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Bear Market Rally or Did We Hit Bottom?

Updated: Sep 22, 2021

"A cycle like this does not end with a mere month-long correction. A real bear market is only over when no one is interested in stocks anymore. You must feel sick when you think of equities." - Felix Zulauf, President of Zulauf Asset Management.

This time really is different. The global economy has never shut down to counter a deadly virus.

A few weeks back, we noted a market bottom could potentially be signaled by three things:

Federal Reserve throwing the kitchen sink to lower interest rates and keep liquidity flowing. Check.

Fiscal Stimulus package to provide temporary relief to households, small business, aid to states, corporate lifelines, etc. Check.

Peak Cases & Containment of the virus. Incomplete, but signs of progress...

Source: Bespoke Investment Group

The above graph shows the infection curve for all 50 states. With a few exceptions, most every line is flatlining or heading down. We should note testing is still not widely available; take the data with a grain of salt.

Where does that leave us? Is the worst behind us or is this a classic bear market rally?

Source: Bespoke Investment Group

The above graphic shows industry group returns for four different periods. The deepest losses are dark red while the largest bounces are in dark green. Energy, Banks, Consumer Services, and Autos were among the hardest hit.

Source: Bespoke Investment Group

The above graph shows initial jobless claims during the first month of a recession. We've never even sniffed 5 million unemployed during the onset of a recession. Unbelievably, over 10 million people lost their jobs as of the 3/20 report.

This will touch every corner of the U.S. economy. Humans need jobs to pay rent, mortgages, auto loans, credit cards, etc.. 70% of our economy revolves around Americans buying stuff. The impact on consumer spending and corporate earnings is likely to be intense.

How bad is the economic damage? We're about to find out.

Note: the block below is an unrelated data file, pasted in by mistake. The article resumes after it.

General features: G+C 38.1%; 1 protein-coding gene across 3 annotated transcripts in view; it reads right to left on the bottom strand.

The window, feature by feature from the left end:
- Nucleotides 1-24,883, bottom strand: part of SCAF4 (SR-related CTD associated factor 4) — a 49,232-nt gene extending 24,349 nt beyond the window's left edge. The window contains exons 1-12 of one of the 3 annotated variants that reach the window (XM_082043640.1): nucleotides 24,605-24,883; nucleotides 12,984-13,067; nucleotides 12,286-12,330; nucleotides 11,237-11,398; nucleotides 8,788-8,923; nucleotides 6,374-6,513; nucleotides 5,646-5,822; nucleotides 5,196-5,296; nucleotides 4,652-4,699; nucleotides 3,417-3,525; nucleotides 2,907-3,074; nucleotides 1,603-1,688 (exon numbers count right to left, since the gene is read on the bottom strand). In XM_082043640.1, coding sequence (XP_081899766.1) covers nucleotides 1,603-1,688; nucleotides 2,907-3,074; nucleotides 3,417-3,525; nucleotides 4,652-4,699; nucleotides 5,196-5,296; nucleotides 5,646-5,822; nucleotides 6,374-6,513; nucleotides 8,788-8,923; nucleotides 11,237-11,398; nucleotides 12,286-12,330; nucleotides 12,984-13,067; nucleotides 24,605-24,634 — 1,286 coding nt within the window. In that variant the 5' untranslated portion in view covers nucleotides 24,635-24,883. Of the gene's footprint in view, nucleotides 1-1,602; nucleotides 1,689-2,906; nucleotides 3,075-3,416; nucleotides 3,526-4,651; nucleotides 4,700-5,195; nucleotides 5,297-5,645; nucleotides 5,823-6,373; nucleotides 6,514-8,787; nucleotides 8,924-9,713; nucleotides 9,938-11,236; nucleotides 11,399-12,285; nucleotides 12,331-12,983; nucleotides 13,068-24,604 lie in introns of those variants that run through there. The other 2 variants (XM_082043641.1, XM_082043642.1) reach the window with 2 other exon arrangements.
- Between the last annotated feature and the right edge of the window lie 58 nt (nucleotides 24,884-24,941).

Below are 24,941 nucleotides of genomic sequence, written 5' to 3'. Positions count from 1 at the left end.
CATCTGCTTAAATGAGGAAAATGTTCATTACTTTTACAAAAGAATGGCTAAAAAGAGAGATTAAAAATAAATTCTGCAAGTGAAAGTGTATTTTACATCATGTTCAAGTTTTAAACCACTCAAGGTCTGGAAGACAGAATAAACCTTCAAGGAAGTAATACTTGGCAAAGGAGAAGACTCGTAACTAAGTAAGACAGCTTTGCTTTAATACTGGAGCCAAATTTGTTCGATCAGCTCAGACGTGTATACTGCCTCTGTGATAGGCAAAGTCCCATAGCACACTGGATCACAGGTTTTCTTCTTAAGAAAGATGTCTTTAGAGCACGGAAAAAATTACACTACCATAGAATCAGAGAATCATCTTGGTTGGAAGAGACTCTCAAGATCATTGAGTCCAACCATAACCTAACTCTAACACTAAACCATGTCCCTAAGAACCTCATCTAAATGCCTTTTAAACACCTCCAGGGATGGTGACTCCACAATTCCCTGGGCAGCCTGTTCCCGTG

Source: Bespoke Investment Group

We don't expect anyone to make sense of the above graph (Twitter would call this chart crime). It basically conveys for the market to stabilize at current levels either a) corporate revenue doesn't fall much (unlikely in our opinion) b) multiples need to expand.

Source: Ben Carlson, CFA. A Wealth of Common Sense Blog.

The above chart shows S&P returns during Bear Markets. The percentage change in corporate earnings is in the right column. It's simplistic, but stock returns are a function of future cash flows (corporate profits). If earnings are worse than expected, it's tough to imagine stock prices stabilizing at current levels.

The hard impact will become more clear next week. JP Morgan kicks off Q1 reporting on April 14th which will start what is likely to be an ugly earnings season. Companies should get a pass on horrible numbers and will likely take full advantage to pile on a heap of bad news. We expect upcoming corporate earnings to be awful.

Looking at previous bear markets, it's extremely rare to get a 30+% decline from record highs and then snap back immediately.

Source: Bespoke Investment Group

The above graphic shows the market bottom is found on average 1.7 years after a 30% decline from record highs. If we have found a bottom, it would have been the quickest bear market bottom in history (one month). Only the sharp correction of 1987 (Black Monday) comes close at three months. New market highs are found 8.4 years later, although the small data set is skewed by the Great Depression. The median of 6.3 years to new high is a better measure.

Perhaps more confusing, we are likely to see several false starts or fake bottoms.

Source: Ben Carlson, CFA. A Wealth of Common Sense Blog.

The above graph shows four separate "dead cat" bounces during the 2000-2002 bear market. Volatility tends to cluster during ugly markets. A good sign of stabilization would be less intense up days, rather than huge rips higher.

So... is this rally a pump fake or is the worst behind us? Optimists have argued markets are looking well past a few bad quarters and it'll be back to business as usual. Corporate earnings and general economic activity should bounce back with a vengeance. The counterargument is the longer the global economy is idle, the larger the tidal wave of unemployment, bankruptcies, and impairment. The depth of damage is impossible to comprehend.

We do know that a bell doesn't ring "all clear" when the market bottoms out. Nor does economic activity resume and then the market immediately ascends higher. Jeremy Grantham captures this phenomenon best...

"Finally, be aware that the market does not turn when it sees light at the end of the tunnel. It turns when all looks black, but just a subtle shade less black than the day before." - Jeremy Grantham, Chief Investment Officer, GMO.

It would be a pleasant surprise to have the market bottom behind us, but we aren't betting on it. If you were squeamish during the month of March, now is a reasonable time to tighten your risk exposures.

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